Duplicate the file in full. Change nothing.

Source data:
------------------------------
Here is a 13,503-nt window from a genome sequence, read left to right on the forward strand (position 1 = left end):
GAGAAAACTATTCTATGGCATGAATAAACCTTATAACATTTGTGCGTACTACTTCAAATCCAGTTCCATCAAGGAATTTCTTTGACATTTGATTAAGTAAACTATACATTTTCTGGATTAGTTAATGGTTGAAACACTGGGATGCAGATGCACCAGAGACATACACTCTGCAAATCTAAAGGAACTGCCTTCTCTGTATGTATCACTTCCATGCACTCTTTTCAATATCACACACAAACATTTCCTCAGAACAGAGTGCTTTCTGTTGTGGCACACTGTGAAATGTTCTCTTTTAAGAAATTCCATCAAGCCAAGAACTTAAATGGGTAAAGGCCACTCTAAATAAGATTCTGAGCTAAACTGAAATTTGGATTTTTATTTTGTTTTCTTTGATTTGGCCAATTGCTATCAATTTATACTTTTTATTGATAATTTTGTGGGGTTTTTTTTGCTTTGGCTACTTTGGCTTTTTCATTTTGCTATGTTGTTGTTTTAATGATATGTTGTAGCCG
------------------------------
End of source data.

Here is a 13,503-nt window from a genome sequence, read left to right on the forward strand (position 1 = left end):
GAGAAAACTATTCTATGGCATGAATAAACCTTATAACATTTGTGCGTACTACTTCAAATCCAGTTCCATCAAGGAATTTCTTTGACATTTGATTAAGTAAACTATACATTTTCTGGATTAGTTAATGGTTGAAACACTGGGATGCAGATGCACCAGAGACATACACTCTGCAAATCTAAAGGAACTGCCTTCTCTGTATGTATCACTTCCATGCACTCTTTTCAATATCACACACAAACATTTCCTCAGAACAGAGTGCTTTCTGTTGTGGCACACTGTGAAATGTTCTCTTTTAAGAAATTCCATCAAGCCAAGAACTTAAATGGGTAAAGGCCACTCTAAATAAGATTCTGAGCTAAACTGAAATTTGGATTTTTATTTTGTTTTCTTTGATTTGGCCAATTGCTATCAATTTATACTTTTTATTGATAATTTTGTGGGGTTTTTTTTGCTTTGGCTACTTTGGCTTTTTCATTTTGCTATGTTGTTGTTTTAATGATATGTTGTAGCCG